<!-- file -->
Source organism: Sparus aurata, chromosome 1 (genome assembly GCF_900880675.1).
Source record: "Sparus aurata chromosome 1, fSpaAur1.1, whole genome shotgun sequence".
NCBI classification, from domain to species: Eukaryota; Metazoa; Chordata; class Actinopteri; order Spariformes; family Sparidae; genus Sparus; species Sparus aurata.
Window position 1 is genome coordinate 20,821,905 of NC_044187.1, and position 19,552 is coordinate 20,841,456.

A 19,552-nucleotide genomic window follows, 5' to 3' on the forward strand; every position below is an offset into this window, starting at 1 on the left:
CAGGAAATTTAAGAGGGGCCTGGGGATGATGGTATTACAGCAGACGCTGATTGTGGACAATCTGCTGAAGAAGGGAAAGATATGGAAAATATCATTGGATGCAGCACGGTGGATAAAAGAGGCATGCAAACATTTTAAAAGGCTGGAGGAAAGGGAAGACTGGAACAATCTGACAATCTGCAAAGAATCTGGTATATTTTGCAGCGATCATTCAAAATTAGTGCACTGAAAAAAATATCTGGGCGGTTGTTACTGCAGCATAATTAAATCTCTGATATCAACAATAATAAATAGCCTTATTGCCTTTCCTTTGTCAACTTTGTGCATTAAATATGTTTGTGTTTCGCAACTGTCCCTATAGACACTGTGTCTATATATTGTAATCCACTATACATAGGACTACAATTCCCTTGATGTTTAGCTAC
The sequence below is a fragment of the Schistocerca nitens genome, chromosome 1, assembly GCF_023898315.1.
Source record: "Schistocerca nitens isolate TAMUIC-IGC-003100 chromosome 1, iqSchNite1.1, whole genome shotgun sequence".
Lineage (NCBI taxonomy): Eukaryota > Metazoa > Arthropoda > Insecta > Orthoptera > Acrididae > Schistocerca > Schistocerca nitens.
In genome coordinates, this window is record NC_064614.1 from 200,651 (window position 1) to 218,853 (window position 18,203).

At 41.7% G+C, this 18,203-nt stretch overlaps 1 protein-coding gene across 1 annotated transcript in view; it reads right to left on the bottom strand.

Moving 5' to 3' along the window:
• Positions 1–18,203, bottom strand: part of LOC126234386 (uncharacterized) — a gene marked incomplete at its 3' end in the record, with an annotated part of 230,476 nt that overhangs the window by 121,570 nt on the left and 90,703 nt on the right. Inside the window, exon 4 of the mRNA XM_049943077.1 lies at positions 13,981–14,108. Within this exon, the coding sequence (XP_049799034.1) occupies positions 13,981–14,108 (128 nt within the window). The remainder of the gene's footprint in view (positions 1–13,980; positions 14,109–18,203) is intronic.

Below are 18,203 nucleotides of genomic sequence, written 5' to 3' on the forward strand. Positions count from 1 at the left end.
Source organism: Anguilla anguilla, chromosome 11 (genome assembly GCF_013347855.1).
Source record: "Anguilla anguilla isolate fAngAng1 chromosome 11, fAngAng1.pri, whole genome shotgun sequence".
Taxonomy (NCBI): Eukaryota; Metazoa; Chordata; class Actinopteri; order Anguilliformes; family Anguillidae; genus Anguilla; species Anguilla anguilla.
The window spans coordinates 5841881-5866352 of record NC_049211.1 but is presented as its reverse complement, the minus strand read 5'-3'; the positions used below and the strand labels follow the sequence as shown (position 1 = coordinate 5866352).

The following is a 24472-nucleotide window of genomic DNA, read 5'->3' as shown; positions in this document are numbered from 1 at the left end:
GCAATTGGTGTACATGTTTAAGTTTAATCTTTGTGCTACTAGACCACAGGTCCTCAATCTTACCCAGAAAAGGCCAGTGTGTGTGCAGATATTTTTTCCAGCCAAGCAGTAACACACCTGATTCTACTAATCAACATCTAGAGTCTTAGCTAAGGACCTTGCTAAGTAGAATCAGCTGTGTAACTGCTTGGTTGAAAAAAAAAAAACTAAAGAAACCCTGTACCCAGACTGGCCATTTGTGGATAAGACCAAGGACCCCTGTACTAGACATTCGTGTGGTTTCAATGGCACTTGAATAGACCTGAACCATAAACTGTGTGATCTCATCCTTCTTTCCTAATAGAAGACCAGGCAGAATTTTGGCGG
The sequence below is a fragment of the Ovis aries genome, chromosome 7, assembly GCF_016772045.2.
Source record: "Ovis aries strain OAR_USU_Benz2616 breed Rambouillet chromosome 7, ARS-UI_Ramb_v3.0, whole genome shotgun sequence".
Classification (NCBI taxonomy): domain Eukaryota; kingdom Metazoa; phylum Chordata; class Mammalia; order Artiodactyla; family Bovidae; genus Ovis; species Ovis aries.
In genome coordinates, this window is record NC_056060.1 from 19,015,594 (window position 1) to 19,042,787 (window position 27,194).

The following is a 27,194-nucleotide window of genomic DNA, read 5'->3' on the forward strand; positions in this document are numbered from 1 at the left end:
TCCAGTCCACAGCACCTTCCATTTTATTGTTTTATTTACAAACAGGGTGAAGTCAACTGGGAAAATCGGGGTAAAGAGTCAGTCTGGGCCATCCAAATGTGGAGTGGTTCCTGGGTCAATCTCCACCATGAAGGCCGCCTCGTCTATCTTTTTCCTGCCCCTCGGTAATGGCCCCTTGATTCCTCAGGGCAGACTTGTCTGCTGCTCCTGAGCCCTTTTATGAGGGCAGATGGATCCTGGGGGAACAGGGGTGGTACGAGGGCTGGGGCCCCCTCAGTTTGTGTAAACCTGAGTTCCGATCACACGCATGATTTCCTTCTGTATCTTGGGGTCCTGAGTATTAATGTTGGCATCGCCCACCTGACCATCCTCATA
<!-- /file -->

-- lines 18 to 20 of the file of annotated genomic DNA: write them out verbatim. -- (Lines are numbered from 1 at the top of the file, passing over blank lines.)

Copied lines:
The window spans coordinates 5841881-5866352 of record NC_049211.1 but is presented as its reverse complement, the minus strand read 5'-3'; the positions used below and the strand labels follow the sequence as shown (position 1 = coordinate 5866352).

The following is a 24472-nucleotide window of genomic DNA, read 5'->3' as shown; positions in this document are numbered from 1 at the left end:
GCAATTGGTGTACATGTTTAAGTTTAATCTTTGTGCTACTAGACCACAGGTCCTCAATCTTACCCAGAAAAGGCCAGTGTGTGTGCAGATATTTTTTCCAGCCAAGCAGTAACACACCTGATTCTACTAATCAACATCTAGAGTCTTAGCTAAGGACCTTGCTAAGTAGAATCAGCTGTGTAACTGCTTGGTTGAAAAAAAAAAAACTAAAGAAACCCTGTACCCAGACTGGCCATTTGTGGATAAGACCAAGGACCCCTGTACTAGACATTCGTGTGGTTTCAATGGCACTTGAATAGACCTGAACCATAAACTGTGTGATCTCATCCTTCTTTCCTAATAGAAGACCAGGCAGAATTTTGGCGG